Monetate CEO Lucinda Duncalfe Kicks SaaS

Monetate CEO Lucinda Duncalfe Kicks SaaS


Chris Dima

Founder and CEO

Aug 6, 2015

Lucinda Duncalfe finds that training in the martial arts is a lot like running a company. “You have to be willing to be vulnerable, the same way as when you come to full speed in an attack in martial arts. Women in particular are terrible at this. We ask for less money, we worry about what people will think. Just GO.”

With a tenure that includes a string of successful CEO gigs in the tech industry as well as a vegan meal delivery service, this Wharton Business School grad has always enjoyed a good match. Starting out at SEI and Infonautics, she formed relationships that would follow her throughout her career.


A consulting gig with Elverson-based online banking software company Destiny Software led to her first CEO-ship, which was a surprise. “Destiny founder Skip Shuda called me on a Saturday to talk about doing marketing for them, and I told him what he really needed was a CEO. On Monday, he called me back and said, ‘we think you’re right–we do need a CEO–and we’d like you to do it.”


On Money
Lucinda advises wanna-be entrepreneurs to keep their lifestyles in check so they can be fearless. “At SEI, I was making a lot of money. When I went to Infonautics, I took a 50% pay cut, and when I moved to Destiny, I took another 50+ percent cut. I’ve always lived well below my means, so I could do that without it being a problem.”

“I like to do what I like to do. You can do that if you make a lot of money, or you can do it if you don’t spend a lot of money.”


When the tech bubble burst in 2002, Lucinda sought out her next endeavor. She and a partner founded TurnTide, an anti-spam tech company. “We bought the technology with stock from our new company. And 6 months later we sold it to Symantec for 28 million bucks.”

“I believe that if you keep doing the right thing, then the connections will happen.”


Lucinda joined Conshohocken-based Monetate in 2008, citing her excitement about the big scale and international presence. “There is a whole new set of lessons to learn when you’re working on something that you didn’t build yourself.”

Monetate marks her fifth stint as CEO. “I believe that if you’re good, it just sort of works out. At the end of the day, it’s about results. If you’re good, just keep being good.”


Real Food Works
The film Forks Over Knives changed Lucinda’s life. Extolling the virtues of a plant-based diet and condemning big pharma and factory farming for making people sick, the 2011 documentary “made me really politically angry,” she says. “If you don’t know about the power of food on our lives, go watch that movie.”

Struggling with arthritic joints since early adulthood, the lifelong athlete was at a point she needed to do something. “I was too young for knee replacement. After seeing this movie and doing research, I changed my eating. In about 3 weeks I was pain free.”

Her dramatic results inspired an idea to make those dietary changes accessible to anyone, leading to the formation of Real Food Works, a plant-based meal delivery service partnered with Forks Over Knives. “Real Food Works uses the excess resources in the existing food infrastructure to make a healthy meal-delivery service. We make it easier to get people eating healthy food every day.”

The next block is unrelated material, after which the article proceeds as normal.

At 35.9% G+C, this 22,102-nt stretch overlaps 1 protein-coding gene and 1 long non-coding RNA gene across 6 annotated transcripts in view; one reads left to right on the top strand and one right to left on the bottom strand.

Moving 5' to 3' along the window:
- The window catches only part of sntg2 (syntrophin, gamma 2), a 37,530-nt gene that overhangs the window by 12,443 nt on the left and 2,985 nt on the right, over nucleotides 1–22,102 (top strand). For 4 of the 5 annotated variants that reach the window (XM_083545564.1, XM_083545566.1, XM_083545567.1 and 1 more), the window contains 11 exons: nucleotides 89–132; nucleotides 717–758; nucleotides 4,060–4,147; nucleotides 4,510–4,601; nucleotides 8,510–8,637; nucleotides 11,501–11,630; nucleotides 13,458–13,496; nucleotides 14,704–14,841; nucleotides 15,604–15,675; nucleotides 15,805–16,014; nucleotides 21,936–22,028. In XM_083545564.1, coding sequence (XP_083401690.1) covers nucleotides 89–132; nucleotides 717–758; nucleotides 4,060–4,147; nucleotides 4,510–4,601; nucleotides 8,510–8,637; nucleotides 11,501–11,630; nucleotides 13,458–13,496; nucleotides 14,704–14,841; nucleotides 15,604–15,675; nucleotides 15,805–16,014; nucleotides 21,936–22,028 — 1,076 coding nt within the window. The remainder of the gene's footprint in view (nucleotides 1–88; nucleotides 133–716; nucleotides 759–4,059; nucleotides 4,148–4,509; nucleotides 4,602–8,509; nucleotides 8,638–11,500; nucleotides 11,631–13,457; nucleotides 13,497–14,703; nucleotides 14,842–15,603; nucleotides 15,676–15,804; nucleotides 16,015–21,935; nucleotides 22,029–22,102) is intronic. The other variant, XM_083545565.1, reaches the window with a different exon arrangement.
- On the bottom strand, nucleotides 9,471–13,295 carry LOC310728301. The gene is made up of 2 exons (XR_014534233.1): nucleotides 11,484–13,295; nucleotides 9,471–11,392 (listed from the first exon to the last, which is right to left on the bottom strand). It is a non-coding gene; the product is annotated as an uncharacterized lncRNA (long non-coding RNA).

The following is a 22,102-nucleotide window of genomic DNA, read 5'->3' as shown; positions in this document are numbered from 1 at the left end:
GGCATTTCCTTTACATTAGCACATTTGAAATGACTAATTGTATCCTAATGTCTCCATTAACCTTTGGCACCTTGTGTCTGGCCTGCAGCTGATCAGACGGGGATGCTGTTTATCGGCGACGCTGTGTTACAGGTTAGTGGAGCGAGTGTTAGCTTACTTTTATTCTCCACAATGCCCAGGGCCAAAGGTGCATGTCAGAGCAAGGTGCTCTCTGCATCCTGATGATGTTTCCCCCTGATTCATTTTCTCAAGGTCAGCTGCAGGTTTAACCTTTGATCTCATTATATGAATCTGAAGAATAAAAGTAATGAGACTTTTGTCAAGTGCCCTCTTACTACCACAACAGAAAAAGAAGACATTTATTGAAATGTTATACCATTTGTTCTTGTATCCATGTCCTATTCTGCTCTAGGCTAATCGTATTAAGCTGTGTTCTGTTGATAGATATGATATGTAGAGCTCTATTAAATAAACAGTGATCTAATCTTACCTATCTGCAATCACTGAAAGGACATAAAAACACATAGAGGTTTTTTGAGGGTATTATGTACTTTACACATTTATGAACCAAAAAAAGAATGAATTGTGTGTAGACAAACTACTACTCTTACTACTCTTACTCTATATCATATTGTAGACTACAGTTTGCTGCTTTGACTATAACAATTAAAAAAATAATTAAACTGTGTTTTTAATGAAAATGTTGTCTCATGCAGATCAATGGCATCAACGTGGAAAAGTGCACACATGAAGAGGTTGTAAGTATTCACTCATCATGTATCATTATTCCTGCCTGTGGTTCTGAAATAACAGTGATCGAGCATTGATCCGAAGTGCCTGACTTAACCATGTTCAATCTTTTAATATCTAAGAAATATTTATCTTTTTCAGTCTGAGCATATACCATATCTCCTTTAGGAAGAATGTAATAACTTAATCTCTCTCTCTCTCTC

Launching Real Food Works has had its own challenges. “Food is a cash flow business and it’s not super scalable. It was tough.”

She called in favors. “One of my contacts said, ‘you have 3 passes and you’ve used one. Is this another one?’ And I said ‘yes it is.’” But Lucinda thinks Real Food Works is ready. “We have 17,000 people on a list ready to sign up for the service.”


On Doing What You Love
“I’m 52 and I’m still passionate about doing this. When I look around at other people my age, there is a small percentage of us who are all still engaged doing what we love. There then is another small percentage doing something totally different. And then I have a whole bunch of friends who are kind of going on cruise control.”

“As my mother is fond of telling me, I gave up napping at a year old and haven’t looked back since. I’m not one to go on cruise control.”


The Future
Teaching is on the horizon. “I want to start a CEO school. There are specific things that you need to know how to do.”

Like managing risk. “One thing I always tell people who say that entrepreneurs are risk takers. Not at all. Entrepreneurs manage risk, but we don’t get emotional about it. People tend to be afraid of all the stuff around a “thing” that happens, and not the actual thing itself.”

John Bacino Holds the Slippery Coat of Innovation

John Bacino Holds the Slippery Coat of Innovation


Chris Dima

Founder and CEO

Jul 29, 2015

If you’ve ever marveled at the way food slides out of your frying pan, you can thank John Bacino. The same goes for Glide dental floss, with its talent for slipping effortlessly between your tightly spaced teeth. He’s even the man behind the sinfully smooth feel of those Elixir strings on your guitar. And anyone who raced a mountain bike in the late 1990s remembers the maintenance-free magic of RideOn shift and brake cables.

“Knowing a need and filling it was an early lesson I learned,” says John. That lesson led to a long and illustrious career at W.L. Gore, and spurred him to launch a company in his retirement.


It’s Not About Mushrooms
“I grew up in Avondale on a mushroom farm,” muses John. “I knew there was one thing I didn’t want to do, and that was mushroom farming.”

Instead, he focused on inventing. “I started making Teflon-type dispersions and spraying them on an industrial scale, taking the powder and turning it into a spray.” With his method, he was able to produce a thicker coating of Teflon, perfect for applications in the chemical, pharmaceutical, and semiconductor industries.

He sold several of his patented ideas to W.L. Gore in 1981 and joined the team, eventually moving into developing membrane material. “All of a sudden I became a person to go to in order to develop a new material.”

The first generation of the material was intended for computers, but John—and the Gore philosophy—didn’t stop there.


The Ingenuity Team
John and his team wrapped the thin, flexible material around bicycle cables, and RideOn cables were born. The sealed braking and shifting systems virtually eliminated the traditional maintenance cycle of cleaning and lubricating. Mountain bikers loved them, but so did other people. “Somebody at a company in Florida saw the cables and asked if we could make the material for puppet strings.”